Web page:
Since July, several hundred college athletes reportedly have agreed to sponsorship and advertising deals. Global Sport Matters recently spoke to a handful of them; they describe the first few months of the NIL era as transformative in some ways and hardly life-changing in others. More broadly, college sports have gone on almost as exactly as usual—except that athletes have more money, and less fear of being themselves.

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The athletes interviewed for this story took similar paths to finding and capitalizing on NIL opportunities, albeit with some key differences. Several set up profiles on Opendorse, an athlete marketing clearinghouse that partnered with dozens of schools well in advance of the NCAA’s policy shift. Opendorse and its primary competitor, INFLCR, which together seem to touch a large but currently unmeasurable share of the NIL market, allow athletes to set up profiles for prospective marketers to browse. Both platforms also facilitate payment—for a 30 percent fee paid by advertisers, the company says—and aim to serve as a one-stop shop for connecting athletes and people who would like to pay them.

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NIL deals also happen outside of those platforms. For example: Marshall University offensive lineman Will Ulmer previously performed musical gigs under a stage name to ensure he didn’t run afoul of NIL restrictions. He says he found a few preseason gigs by “word of mouth” around the Thunder Herd’s home of Huntington, West Virginia. Mitchell, who has more than 2 million followers on TikTok and another 40,000 on Instagram, fields offers by email. She rarely reaches out to brands and gets most of her inquiries passively. She has done deals with a range of sponsors for different videos, including golf brands Bloodline Golf and Delta Putt (in conjunction with a do-it-yourself mini-golf course she’d posted about on TikTok) and has also started her own NIL firm, PlayBooked, that aims to connect athletes and brands.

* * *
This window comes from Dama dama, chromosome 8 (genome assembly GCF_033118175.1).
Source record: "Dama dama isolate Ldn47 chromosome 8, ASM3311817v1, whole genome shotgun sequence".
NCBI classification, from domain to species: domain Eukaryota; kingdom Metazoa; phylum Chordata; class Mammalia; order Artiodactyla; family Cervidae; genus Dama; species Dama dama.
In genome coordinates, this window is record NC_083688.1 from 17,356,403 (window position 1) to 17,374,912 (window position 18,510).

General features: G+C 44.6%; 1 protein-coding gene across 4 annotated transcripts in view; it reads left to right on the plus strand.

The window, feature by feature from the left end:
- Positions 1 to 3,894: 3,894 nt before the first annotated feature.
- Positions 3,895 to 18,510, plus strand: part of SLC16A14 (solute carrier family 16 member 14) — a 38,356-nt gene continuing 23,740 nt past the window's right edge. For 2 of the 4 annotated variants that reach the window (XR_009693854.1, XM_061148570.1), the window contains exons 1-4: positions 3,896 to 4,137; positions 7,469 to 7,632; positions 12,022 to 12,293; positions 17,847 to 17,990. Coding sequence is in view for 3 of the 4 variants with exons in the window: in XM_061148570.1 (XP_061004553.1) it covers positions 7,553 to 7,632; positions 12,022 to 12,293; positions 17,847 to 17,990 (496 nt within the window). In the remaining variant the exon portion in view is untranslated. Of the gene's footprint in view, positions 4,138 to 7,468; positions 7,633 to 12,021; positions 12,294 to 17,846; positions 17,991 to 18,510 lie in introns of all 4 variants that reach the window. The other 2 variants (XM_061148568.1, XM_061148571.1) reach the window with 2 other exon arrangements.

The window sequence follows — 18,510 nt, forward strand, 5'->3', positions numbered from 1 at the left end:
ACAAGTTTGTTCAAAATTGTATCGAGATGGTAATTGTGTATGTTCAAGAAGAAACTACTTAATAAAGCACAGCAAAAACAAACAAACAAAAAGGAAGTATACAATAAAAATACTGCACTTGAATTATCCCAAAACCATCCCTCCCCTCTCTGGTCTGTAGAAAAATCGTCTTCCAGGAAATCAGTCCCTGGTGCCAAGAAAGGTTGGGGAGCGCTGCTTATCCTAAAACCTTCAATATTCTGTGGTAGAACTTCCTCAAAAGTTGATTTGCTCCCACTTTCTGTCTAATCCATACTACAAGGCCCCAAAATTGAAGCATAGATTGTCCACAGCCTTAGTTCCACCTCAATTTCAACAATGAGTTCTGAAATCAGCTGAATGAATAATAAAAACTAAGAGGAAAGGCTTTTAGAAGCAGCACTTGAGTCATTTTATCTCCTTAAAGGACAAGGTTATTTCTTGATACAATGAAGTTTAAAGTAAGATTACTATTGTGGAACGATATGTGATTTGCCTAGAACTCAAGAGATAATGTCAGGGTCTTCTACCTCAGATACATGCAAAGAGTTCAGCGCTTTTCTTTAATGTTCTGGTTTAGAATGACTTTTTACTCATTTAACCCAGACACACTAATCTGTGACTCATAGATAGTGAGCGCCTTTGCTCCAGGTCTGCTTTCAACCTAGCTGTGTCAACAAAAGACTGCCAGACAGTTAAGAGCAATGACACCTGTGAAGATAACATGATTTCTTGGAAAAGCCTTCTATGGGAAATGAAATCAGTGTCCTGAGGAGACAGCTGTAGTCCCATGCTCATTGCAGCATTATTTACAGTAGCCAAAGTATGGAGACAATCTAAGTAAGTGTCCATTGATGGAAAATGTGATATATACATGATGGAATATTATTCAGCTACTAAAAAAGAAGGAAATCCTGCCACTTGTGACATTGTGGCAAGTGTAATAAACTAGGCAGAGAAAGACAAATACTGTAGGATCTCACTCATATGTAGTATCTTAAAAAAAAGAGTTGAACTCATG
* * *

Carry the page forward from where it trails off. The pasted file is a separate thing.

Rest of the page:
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Mitchell’s social media stardom exceeds that of most college athletes, and she says she uses an agent to “help me navigate offers and pitch me for deals that pertain to my brand.” She retained the agent when her TikTok following took off early in the pandemic, before she arrived as a freshman at Aquinas. Most athletes engaging in NIL deals don’t use agents, either vetting deals themselves or consulting with family members. “My most trusted adviser is my father, and part of that is because he’s my father,” says University of California, Los Angeles quarterback Chase Griffin, who has made NIL deals with Degree deodorant, Clearcover insurance, and Boost Mobile wireless telecommunications, among other brands. “I trust him. But another part is he’s worked in this world. He’s an expert on some of these topics.”